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    Hello everyone,

    I'm stuck on this question - when I substitute 0.001 into the expanded form, I get 0.997991.... , which is ten times smaller than the actual answer.

    I'm just wondering where I went wrong - did I do the binomial expansion wrong?
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    (Original post by Electrogeek)
    Hello everyone,

    I'm stuck on this question - when I substitute 0.001 into the expanded form, I get 0.997991.... , which is ten times smaller than the actual answer.

    I'm just wondering where I went wrong - did I do the binomial expansion wrong?
    You haven't done anything wrong.

    The expansion does not directly give you the fifth root you require. Can you see why?
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    (Original post by Electrogeek)
    Hello everyone,

    I'm stuck on this question - when I substitute 0.001 into the expanded form, I get 0.997991.... , which is ten times smaller than the actual answer.

    I'm just wondering where I went wrong - did I do the binomial expansion wrong?
    Firstly note this:
    Sub  x = 0.001 , this gives us \sqrt[5]{1-0.01} = \sqrt[5]{0.99} .

    Then,
    check  \sqrt[5]{99000} = \sqrt[5]{0.99 \times 100000} = \sqrt[5]{0.99} \times \sqrt[5]{100000}

    This gives us:  10 \sqrt[5]{0.99}

    So the answer you are after is indeed 10 times  \sqrt[5]{0.99}
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    (Original post by rashid.mubasher)
    Firstly note this:
    Sub  x = 0.001 , this gives us \sqrt[5]{1-0.01} = \sqrt[5]{0.99} .

    Then,
    check  \sqrt[5]{99000} = \sqrt[5]{0.99 \times 100000} = \sqrt[5]{0.99} \times \sqrt[5]{100000}

    This gives us:  10 \sqrt[5]{0.99}

    So the answer you are after is indeed 10 times  \sqrt[5]{0.99}
    I understand now! I was getting worried then.

    Thanks for the help. 🙂
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    To save me opening another thread, can I have some help with 7b - I don't know how to find which values x is valid for in the new expression.

    Also, I don't know if the combined expression is correct either?
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    In part (b) it looks as though you have copied the first bracketed expression wrongly, with 3 rather than 27 in the denominator of two of the terms. When it comes to multiplying out the two brackets, the approach I would recommend is:

    * On one row, multiply the first expression through by the first term of the second expression.

    * Start a new row. Multiply the first expression through by the second term of the second expression, lining up column-wise with the first row so the x^1 terms form a column and the x^2 terms form a column. You can stop at the x^2 term.

    * Start a third row and do likewise for the third term in the second expression.

    * Now you can add up the columns to find the coefficients of x^0, x^1 and x^2.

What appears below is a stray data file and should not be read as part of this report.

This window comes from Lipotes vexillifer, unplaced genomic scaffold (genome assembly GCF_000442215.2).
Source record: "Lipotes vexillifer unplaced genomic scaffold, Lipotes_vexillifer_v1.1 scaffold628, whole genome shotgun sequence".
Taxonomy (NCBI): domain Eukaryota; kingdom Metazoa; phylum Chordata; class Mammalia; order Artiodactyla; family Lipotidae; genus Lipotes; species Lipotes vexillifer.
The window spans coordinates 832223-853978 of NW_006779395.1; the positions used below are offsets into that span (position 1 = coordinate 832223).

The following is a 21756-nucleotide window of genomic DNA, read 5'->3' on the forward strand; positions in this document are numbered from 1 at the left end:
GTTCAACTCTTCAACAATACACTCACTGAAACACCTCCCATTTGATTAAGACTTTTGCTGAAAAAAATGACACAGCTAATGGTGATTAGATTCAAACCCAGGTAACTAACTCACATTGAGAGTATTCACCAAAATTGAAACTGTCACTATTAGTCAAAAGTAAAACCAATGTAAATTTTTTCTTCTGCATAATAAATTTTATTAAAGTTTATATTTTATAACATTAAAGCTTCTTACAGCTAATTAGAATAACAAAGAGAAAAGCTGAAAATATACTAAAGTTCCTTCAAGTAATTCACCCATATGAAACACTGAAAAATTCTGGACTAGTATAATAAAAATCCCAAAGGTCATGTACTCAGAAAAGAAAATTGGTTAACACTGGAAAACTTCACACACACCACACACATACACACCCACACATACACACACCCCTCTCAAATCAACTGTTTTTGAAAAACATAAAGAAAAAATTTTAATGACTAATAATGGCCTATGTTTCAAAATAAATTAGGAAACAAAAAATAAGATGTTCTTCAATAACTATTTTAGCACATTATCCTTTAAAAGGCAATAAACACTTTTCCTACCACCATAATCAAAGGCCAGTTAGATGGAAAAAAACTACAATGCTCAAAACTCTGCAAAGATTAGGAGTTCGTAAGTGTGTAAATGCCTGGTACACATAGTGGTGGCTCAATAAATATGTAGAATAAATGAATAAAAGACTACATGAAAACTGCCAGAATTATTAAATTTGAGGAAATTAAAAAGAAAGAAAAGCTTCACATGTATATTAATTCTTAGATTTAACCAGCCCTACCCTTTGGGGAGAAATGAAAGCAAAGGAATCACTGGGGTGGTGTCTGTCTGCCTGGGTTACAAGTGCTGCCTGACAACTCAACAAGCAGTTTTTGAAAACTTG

I find this approach cuts down errors (and it will help the examiner to see what you're doing).
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    (Original post by old_engineer)
    In part (b) it looks as though you have copied the first bracketed expression wrongly, with 3 rather than 27 in the denominator of two of the terms. When it comes to multiplying out the two brackets, the approach I would recommend is:

    * On one row, multiply the first expression through by the first term of the second expression.

    * Start a new row. Multiply the first expression through by the second term of the second expression, lining up column-wise with the first row so the x^1 terms form a column and the x^2 terms form a column. You can stop at the x^2 term.

    * Start a third row and do likewise for the third term in the second expression.

    * Now you can add up the columns to find the coefficients of x^0, x^1 and x^2.

    I find this approach cuts down errors (and it will help the examiner to see what you're doing).
    Thanks for the tip and spotting the mistake - I still got the same expression so I guess I just wrote it down wrong.

    So how do you find where x is valid for this expression?
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    (Original post by Electrogeek)
    So how do you find where x is valid for this expression?
    You have two intervals of validity for x. The smallest one wins.
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    (Original post by Mr M)
    You have two intervals of validity for x. The smallest one wins.
    so would I be right in saying |x| < 1.5?
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    The overall validity is set by whichever is the more restrictive of the individual validities.
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    (Original post by Electrogeek)
    so would I be right in saying |x| < 1.5?
    Yes.
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    (Original post by old_engineer)
    The overall validity is set by whichever is the more restrictive of the individual validities.
    Cool - thanks for all the help.
 
 
 
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